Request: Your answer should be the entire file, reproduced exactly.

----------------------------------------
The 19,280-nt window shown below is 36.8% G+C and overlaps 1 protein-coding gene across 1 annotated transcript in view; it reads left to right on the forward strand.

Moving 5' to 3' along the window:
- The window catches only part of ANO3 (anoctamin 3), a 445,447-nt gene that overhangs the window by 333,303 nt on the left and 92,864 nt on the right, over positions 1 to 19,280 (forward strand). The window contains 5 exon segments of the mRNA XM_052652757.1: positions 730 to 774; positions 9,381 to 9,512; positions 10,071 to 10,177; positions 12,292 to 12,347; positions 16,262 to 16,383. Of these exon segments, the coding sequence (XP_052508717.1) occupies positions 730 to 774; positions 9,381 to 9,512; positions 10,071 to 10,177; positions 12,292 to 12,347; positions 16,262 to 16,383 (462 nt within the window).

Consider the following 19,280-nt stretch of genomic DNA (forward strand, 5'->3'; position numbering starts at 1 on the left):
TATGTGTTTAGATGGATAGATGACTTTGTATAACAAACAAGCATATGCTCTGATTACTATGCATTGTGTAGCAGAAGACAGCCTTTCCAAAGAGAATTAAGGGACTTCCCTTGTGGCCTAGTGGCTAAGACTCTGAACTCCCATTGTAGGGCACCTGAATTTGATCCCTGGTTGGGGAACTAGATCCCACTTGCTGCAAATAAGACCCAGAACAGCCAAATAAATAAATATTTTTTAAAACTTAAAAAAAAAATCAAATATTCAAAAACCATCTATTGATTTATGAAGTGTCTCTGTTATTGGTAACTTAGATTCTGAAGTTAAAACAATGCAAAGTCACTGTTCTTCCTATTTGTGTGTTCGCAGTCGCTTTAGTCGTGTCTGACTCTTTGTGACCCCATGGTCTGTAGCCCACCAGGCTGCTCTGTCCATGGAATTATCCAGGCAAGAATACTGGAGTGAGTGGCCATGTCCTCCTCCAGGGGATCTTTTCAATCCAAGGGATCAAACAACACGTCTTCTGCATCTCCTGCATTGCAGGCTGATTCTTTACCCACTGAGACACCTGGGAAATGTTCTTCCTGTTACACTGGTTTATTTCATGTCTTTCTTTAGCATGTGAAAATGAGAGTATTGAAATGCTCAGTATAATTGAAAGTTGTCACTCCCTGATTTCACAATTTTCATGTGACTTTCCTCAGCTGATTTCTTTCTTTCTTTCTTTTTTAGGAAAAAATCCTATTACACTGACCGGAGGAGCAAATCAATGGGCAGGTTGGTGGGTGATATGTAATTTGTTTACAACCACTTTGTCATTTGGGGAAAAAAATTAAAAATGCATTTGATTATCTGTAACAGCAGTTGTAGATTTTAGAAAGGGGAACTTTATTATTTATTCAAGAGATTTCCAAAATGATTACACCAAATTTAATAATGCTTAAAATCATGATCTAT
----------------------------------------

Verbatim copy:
The 19,280-nt window shown below is 36.8% G+C and overlaps 1 protein-coding gene across 1 annotated transcript in view; it reads left to right on the forward strand.

Moving 5' to 3' along the window:
- The window catches only part of ANO3 (anoctamin 3), a 445,447-nt gene that overhangs the window by 333,303 nt on the left and 92,864 nt on the right, over positions 1 to 19,280 (forward strand). The window contains 5 exon segments of the mRNA XM_052652757.1: positions 730 to 774; positions 9,381 to 9,512; positions 10,071 to 10,177; positions 12,292 to 12,347; positions 16,262 to 16,383. Of these exon segments, the coding sequence (XP_052508717.1) occupies positions 730 to 774; positions 9,381 to 9,512; positions 10,071 to 10,177; positions 12,292 to 12,347; positions 16,262 to 16,383 (462 nt within the window).

Consider the following 19,280-nt stretch of genomic DNA (forward strand, 5'->3'; position numbering starts at 1 on the left):
TATGTGTTTAGATGGATAGATGACTTTGTATAACAAACAAGCATATGCTCTGATTACTATGCATTGTGTAGCAGAAGACAGCCTTTCCAAAGAGAATTAAGGGACTTCCCTTGTGGCCTAGTGGCTAAGACTCTGAACTCCCATTGTAGGGCACCTGAATTTGATCCCTGGTTGGGGAACTAGATCCCACTTGCTGCAAATAAGACCCAGAACAGCCAAATAAATAAATATTTTTTAAAACTTAAAAAAAAAATCAAATATTCAAAAACCATCTATTGATTTATGAAGTGTCTCTGTTATTGGTAACTTAGATTCTGAAGTTAAAACAATGCAAAGTCACTGTTCTTCCTATTTGTGTGTTCGCAGTCGCTTTAGTCGTGTCTGACTCTTTGTGACCCCATGGTCTGTAGCCCACCAGGCTGCTCTGTCCATGGAATTATCCAGGCAAGAATACTGGAGTGAGTGGCCATGTCCTCCTCCAGGGGATCTTTTCAATCCAAGGGATCAAACAACACGTCTTCTGCATCTCCTGCATTGCAGGCTGATTCTTTACCCACTGAGACACCTGGGAAATGTTCTTCCTGTTACACTGGTTTATTTCATGTCTTTCTTTAGCATGTGAAAATGAGAGTATTGAAATGCTCAGTATAATTGAAAGTTGTCACTCCCTGATTTCACAATTTTCATGTGACTTTCCTCAGCTGATTTCTTTCTTTCTTTCTTTTTTAGGAAAAAATCCTATTACACTGACCGGAGGAGCAAATCAATGGGCAGGTTGGTGGGTGATATGTAATTTGTTTACAACCACTTTGTCATTTGGGGAAAAAAATTAAAAATGCATTTGATTATCTGTAACAGCAGTTGTAGATTTTAGAAAGGGGAACTTTATTATTTATTCAAGAGATTTCCAAAATGATTACACCAAATTTAATAATGCTTAAAATCATGATCTAT